Make sure you’re shouting about your successes on your website and social media — whether that’s new contracts won, projects completed or featured in the press. Sometimes writing it down and publishing it can make it seem more real. Develop a ritual for jobs well done. This could be a treat like a coffee at your favorite cafe, finishing the day an hour earlier so you can go on a walk or a going out for a bite to eat with a fellow writer. If you live with other people, like roommates, partners or children, try to involve them in your successes, too, and have them celebrate with you. Alternatively, you could join a freelance community, so you have like-minded people to share your big wins with.
Fake it until you make it
You know those people who come across as so confident, charismatic and self-assured? The people who always seem to be smiling and relaxed, no matter how much pressure they’re under? Don’t you wish you could be like them? Here’s a secret: you can! Here’s another secret: they don’t feel that confident all the time. They just got good at faking it until it became a reality for them.
Smiling is key here. Smiling gives off the impression that you’re happy and not the bundle of nerves that you feel like inside. It wins people over. But most importantly, the act of smiling in itself has measurable, physiological effects on your body. It releases feel-good hormones like endorphins, dopamine and serotonin, and neuropeptides which reduce stress and slow your heart rate. Smiling tricks your body into making you feel more relaxed and confident. Over time, all this faking confidence becomes second nature, until you realize … you’re not faking it anymore! You’ve become that person — the confident, in-control role model.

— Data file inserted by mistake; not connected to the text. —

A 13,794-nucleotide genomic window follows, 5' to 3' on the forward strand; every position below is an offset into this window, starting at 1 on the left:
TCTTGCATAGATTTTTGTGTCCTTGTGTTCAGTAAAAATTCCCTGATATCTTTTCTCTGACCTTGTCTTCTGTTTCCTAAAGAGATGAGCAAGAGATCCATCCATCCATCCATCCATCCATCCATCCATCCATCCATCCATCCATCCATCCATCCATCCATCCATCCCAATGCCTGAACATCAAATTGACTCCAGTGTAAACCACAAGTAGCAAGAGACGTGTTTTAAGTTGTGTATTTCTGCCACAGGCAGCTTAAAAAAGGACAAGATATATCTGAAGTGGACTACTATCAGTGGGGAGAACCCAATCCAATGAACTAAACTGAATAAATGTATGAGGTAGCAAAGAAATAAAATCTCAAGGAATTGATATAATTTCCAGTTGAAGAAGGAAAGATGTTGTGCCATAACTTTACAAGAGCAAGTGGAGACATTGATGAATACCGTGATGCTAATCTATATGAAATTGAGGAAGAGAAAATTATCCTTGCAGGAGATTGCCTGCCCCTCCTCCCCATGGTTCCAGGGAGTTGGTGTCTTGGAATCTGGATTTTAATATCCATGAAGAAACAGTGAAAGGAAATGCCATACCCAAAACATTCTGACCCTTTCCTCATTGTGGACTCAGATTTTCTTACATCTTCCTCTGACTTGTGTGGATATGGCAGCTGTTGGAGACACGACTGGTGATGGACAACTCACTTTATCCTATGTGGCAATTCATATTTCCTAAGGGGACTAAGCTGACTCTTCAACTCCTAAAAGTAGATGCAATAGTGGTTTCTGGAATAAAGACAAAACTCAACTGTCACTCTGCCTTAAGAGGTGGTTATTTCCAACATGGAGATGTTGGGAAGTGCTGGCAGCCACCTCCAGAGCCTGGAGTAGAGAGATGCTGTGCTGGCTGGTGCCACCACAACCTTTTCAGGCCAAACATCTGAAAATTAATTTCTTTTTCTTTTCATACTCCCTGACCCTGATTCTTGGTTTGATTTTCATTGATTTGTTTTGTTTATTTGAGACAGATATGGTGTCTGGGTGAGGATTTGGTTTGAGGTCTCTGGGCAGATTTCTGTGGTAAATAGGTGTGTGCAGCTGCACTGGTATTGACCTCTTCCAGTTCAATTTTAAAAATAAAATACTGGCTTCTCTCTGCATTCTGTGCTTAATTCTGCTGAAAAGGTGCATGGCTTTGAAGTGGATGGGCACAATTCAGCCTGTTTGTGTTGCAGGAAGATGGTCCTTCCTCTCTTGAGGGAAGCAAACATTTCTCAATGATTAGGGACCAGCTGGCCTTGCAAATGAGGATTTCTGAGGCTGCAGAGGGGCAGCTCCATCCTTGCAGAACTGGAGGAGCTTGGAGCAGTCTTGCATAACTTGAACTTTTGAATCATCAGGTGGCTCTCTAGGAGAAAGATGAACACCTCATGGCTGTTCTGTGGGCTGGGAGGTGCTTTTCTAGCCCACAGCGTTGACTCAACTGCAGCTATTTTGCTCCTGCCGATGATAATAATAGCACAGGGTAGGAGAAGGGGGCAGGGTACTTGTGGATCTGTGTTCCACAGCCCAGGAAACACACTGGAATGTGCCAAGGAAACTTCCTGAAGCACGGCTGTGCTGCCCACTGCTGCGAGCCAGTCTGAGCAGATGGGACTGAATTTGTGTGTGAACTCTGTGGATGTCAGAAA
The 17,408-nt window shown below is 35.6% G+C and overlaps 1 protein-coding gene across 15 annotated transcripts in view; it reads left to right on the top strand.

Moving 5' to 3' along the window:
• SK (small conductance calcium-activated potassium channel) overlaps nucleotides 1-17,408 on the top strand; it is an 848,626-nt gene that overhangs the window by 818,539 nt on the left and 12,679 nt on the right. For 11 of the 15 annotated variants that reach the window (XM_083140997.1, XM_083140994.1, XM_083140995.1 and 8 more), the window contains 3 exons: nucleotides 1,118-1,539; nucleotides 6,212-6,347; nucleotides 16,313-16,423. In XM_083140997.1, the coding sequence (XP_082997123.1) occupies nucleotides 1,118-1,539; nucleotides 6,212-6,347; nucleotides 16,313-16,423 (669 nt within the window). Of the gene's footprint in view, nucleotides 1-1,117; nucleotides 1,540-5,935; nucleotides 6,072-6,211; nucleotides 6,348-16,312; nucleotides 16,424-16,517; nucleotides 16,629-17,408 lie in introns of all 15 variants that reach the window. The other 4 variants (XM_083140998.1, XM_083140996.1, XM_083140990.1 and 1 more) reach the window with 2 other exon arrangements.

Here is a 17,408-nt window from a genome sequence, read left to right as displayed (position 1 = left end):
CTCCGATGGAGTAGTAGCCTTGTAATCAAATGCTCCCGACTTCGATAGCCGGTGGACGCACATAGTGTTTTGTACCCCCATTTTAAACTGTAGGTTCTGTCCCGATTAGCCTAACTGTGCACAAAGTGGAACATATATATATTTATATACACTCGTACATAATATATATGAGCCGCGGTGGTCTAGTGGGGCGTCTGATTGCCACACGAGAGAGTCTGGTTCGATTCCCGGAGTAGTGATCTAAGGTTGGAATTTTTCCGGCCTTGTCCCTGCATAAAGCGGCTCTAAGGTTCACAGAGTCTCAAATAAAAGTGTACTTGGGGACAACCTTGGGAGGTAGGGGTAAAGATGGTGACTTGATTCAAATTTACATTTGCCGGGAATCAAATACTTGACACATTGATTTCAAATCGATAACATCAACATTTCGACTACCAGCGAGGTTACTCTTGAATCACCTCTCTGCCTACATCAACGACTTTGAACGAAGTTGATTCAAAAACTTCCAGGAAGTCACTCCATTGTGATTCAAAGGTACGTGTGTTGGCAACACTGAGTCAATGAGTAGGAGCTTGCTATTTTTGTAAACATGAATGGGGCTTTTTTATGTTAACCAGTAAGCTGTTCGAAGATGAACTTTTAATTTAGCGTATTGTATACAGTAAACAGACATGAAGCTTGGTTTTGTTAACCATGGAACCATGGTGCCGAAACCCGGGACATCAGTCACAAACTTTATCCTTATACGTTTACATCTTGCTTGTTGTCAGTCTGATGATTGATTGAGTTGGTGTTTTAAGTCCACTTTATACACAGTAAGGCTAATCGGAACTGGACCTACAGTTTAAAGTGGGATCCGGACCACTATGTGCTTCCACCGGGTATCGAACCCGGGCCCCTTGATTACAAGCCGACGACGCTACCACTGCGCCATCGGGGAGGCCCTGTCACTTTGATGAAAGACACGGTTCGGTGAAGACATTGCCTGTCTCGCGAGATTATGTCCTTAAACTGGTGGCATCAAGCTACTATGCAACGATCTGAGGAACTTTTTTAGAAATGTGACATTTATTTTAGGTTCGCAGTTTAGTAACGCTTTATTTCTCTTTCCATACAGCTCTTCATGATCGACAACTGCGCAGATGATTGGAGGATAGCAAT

Let go of perfection
Perfectionism is one of the most common traits of writers suffering from imposter syndrome. As a writer, you will naturally hold yourself to a high standard. Making sure that your spelling and grammar is perfect, free of typos and that the message is clear and concise.
Striving for perfection can leave us feeling overwhelmed, overworked and still unsatisfied because no piece of work we did could ever meet our exacting requirements. One useful technique here is to try to step outside and externalize the problem: what would you say to a friend or another freelancer who was experiencing the same feelings and worries? This can help you take a more objective perspective and realize that it is just work — it’s not life or death.
Indeed, one of the most inspirational figures and role models during the recent Olympic Games in Tokyo was Simone Biles. We know she is capable of some jaw-dropping, record-breaking gymnastic performances, but she stood out for her ability to say “no” — to choose to protect herself and her mental health against the weight of expectations. It’s a good lesson for any of us that ever feel pressure to perform consistently at a level of perfection. It’s not sustainable all the time. We’re only human, and sometimes we need to put our health and wellbeing first. Our clients — the good clients, the clients we want to keep working for — will understand.